Expunging marijuana convictions first step to remedying War On Drugs
Whether you’re an experienced stoner, a casual consumer or a non-user, it is widely recognized that this Saturday, April 20 is the holiday for all things related to marijuana. With this marking the third occurance of 4/20 since California voters passed Proposition 64 in November of 2016 — which fully legalized the use of marijuana in the state for those over 21 — expect a large number of Californians to be celebrating this weekend.
As many in the UC Davis community prepare for Saturday’s festivities, it’s worthwhile for weed users to note just how unique it is to be in a state like California — one that has been at the forefront of marijuana culture and decriminalization for decades. As the story goes, the association between 420 and smoking weed was first forged in Northern California in the 1970s. California was the first state to legalize marijuana for medical use when Proposition 215 was approved in 1996, and remains one of only 10 states (plus the District of Columbia) where the drug is fully legal.
But while recent California history has seen a liberal legislature and a mass public that is increasingly 420-friendly, there is much that remains to be done to repair the damage caused by the War On Drugs — a zero-tolerance movement that swept the nation beginning in the 1980s. For one, the federal government still classifies marijuana as an illegal Schedule I substance. And in the 40-plus years since the war was first waged, thousands of Californians have been punished for crimes that today wouldn’t even be considered misdemeanors. Even in the decade leading up to Prop 64’s passage, California arrested nearly half a million people for marijuana-related offenses from 2006 to 2015.
Even as arrests have dropped significantly since the drug’s legalization in 2016, discriminatory policing is an issue that still persists. A disproportionate number of those arrested for pot in California (and across the entire U.S.) are people of color. Despite evidence suggesting that people of all ethnicities use and sell marijuana at similar rates, non-whites are much more likely to face legal consequences for it, contributing to a cycle of incarceration and poverty that negatively affects many at-risk communities.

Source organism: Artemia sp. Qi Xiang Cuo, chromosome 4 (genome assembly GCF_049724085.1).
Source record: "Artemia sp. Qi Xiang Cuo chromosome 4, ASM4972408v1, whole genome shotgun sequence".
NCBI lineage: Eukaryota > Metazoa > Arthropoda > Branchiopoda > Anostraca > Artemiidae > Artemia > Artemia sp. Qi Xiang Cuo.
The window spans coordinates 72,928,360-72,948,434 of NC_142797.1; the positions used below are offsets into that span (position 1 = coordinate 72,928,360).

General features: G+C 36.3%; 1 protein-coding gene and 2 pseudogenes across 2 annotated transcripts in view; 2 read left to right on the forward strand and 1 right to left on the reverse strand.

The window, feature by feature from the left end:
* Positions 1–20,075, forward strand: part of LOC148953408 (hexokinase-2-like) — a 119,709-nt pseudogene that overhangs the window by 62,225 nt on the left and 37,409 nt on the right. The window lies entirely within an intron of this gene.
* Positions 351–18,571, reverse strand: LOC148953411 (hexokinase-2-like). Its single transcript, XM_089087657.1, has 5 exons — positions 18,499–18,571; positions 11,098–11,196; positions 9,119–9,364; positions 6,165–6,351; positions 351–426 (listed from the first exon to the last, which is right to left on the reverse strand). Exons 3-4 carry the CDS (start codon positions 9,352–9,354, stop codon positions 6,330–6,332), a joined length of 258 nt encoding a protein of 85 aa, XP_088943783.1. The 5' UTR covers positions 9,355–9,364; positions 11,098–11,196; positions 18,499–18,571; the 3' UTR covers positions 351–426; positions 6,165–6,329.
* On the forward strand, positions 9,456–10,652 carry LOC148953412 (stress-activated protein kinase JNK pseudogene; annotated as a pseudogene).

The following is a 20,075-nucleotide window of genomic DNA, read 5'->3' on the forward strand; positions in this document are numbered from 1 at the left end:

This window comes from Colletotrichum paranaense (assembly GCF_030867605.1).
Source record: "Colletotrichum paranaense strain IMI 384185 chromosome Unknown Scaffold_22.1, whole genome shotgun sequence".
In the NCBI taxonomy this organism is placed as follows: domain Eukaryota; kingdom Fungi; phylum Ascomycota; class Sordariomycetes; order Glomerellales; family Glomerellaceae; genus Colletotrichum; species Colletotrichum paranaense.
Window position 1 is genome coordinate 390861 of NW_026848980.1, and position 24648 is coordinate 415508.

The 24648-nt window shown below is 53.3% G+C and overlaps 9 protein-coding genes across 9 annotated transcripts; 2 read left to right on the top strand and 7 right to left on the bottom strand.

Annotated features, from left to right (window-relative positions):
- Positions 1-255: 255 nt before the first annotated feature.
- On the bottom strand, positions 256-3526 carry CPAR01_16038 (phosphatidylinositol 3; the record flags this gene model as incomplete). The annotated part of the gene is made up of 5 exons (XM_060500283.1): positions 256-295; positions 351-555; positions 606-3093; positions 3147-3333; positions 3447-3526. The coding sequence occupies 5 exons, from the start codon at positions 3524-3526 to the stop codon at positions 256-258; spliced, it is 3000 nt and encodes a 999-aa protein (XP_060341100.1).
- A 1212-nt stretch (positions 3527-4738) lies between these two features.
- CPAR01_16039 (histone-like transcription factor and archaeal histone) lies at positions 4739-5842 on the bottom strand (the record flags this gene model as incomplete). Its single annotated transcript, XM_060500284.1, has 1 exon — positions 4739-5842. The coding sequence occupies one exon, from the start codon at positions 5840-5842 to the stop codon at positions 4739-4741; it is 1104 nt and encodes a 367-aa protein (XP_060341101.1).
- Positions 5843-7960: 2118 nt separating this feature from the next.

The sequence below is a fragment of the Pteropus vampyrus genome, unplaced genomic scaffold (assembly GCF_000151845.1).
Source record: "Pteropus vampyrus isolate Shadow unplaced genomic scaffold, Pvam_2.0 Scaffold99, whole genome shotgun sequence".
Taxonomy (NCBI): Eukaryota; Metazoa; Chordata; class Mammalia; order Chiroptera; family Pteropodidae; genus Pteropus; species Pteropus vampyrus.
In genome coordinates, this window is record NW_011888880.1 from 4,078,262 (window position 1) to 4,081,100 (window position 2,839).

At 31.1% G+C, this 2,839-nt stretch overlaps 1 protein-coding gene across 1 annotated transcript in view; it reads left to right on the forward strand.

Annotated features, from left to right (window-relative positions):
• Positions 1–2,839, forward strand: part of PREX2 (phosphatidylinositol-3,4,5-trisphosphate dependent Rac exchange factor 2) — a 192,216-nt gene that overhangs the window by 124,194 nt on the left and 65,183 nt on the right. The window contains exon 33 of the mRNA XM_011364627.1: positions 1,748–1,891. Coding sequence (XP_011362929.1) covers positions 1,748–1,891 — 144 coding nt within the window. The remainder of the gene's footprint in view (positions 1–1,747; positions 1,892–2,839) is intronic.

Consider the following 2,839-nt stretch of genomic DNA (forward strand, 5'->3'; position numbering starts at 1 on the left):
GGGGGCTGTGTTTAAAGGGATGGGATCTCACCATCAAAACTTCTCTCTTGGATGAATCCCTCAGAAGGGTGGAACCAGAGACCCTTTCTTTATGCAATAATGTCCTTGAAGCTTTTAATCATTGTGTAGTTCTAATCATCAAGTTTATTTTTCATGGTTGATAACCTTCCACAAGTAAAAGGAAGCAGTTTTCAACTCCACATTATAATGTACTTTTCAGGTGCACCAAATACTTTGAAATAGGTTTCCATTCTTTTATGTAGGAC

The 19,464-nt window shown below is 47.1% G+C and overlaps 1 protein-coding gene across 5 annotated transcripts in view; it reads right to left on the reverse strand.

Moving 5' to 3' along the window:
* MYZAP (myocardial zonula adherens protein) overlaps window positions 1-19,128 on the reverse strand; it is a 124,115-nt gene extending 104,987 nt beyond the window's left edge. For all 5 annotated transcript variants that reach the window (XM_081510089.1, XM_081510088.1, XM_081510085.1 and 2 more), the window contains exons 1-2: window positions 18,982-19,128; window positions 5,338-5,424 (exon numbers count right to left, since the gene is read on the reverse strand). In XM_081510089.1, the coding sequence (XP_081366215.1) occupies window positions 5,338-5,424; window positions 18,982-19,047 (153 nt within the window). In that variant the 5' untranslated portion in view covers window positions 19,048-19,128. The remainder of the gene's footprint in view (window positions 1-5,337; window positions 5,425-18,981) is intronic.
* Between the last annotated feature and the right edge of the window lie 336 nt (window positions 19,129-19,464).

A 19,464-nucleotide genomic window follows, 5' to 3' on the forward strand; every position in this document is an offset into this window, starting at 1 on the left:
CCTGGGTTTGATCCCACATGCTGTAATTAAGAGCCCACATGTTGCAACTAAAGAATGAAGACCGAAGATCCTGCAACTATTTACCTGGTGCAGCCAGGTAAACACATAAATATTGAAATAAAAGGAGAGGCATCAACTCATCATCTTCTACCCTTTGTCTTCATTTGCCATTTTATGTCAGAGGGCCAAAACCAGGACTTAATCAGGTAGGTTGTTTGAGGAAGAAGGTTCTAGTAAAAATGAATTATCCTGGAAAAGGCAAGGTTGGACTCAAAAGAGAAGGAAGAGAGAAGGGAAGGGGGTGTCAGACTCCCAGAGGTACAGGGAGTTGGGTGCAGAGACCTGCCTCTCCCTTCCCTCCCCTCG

Fortunately, several major California cities have made plans to address some of these issues, starting with expunging past marijuana convictions. The San Francisco District Attorney’s office claimed in late February it had already begun removing pot convictions from the records of over a thousand people, saying that “it was the morally right thing to do.” Prosecutors in Los Angeles and San Joaquin counties announced earlier this month that they were beginning the process of expunging over 50,000 convictions, some dating back decades.
Along with clearing up criminal records and giving past offenders a clean slate, California businesses have also made changes to address the drug’s evolving legal status. The number of companies implementing pre-employment and workplace drug screenings is declining, according to the Los Angeles Times. And among those that still do, fewer are rejecting qualified applicants just because they test positive for THC, or Tetrahydrocannabinol, the psychoactive compound found in marijuana, unless safety standards and federal requirements compel them to do so.
The Editorial Board commends California communities and businesses for their efforts in further decriminalizing this relatively low-risk drug and reminds those who choose to use marijuana of how fortunate they are to enjoy that right freely. The Board also encourages everyone to have a fun and safe 420 while acknowledging how much more needs to be done for people to enjoy that right equally.
Written by: The Editorial Board